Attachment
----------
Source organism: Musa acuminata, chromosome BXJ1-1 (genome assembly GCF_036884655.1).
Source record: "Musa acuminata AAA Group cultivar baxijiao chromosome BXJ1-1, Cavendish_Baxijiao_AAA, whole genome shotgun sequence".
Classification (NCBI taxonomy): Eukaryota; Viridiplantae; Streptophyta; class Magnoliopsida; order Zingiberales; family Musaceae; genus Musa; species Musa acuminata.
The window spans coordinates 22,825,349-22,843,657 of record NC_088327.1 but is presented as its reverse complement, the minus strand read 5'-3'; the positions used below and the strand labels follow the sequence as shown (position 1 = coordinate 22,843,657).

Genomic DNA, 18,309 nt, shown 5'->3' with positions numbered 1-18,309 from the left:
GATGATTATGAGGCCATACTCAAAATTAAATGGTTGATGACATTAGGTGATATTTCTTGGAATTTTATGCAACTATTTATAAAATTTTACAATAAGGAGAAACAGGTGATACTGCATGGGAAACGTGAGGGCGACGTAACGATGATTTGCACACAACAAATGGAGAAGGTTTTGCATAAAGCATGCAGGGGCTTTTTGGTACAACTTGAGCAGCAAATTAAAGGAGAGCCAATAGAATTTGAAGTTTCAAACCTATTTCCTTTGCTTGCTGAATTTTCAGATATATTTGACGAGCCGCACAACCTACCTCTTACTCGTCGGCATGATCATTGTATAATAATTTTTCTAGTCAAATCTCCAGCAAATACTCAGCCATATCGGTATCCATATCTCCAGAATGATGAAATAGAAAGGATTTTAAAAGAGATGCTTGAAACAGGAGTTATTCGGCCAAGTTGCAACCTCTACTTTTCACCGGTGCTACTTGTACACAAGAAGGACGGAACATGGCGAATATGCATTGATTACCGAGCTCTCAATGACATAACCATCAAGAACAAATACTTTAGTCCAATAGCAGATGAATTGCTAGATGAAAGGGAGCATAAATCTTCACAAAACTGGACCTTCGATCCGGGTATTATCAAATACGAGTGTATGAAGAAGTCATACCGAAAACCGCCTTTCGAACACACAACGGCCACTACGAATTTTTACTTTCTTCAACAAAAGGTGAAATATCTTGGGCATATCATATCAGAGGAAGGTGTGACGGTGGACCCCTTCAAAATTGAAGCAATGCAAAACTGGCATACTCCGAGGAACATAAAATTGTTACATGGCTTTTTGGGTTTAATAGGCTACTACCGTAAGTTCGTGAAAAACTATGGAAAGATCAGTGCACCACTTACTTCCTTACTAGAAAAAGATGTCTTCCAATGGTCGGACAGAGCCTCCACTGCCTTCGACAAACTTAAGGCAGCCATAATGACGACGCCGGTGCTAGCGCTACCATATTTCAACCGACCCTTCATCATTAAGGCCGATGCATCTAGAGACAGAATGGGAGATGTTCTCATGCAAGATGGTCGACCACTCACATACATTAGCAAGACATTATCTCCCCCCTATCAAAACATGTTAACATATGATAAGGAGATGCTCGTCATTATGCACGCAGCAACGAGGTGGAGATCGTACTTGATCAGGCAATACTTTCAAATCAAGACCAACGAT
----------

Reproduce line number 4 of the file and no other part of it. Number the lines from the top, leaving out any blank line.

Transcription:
The window spans coordinates 22,825,349-22,843,657 of record NC_088327.1 but is presented as its reverse complement, the minus strand read 5'-3'; the positions used below and the strand labels follow the sequence as shown (position 1 = coordinate 22,843,657).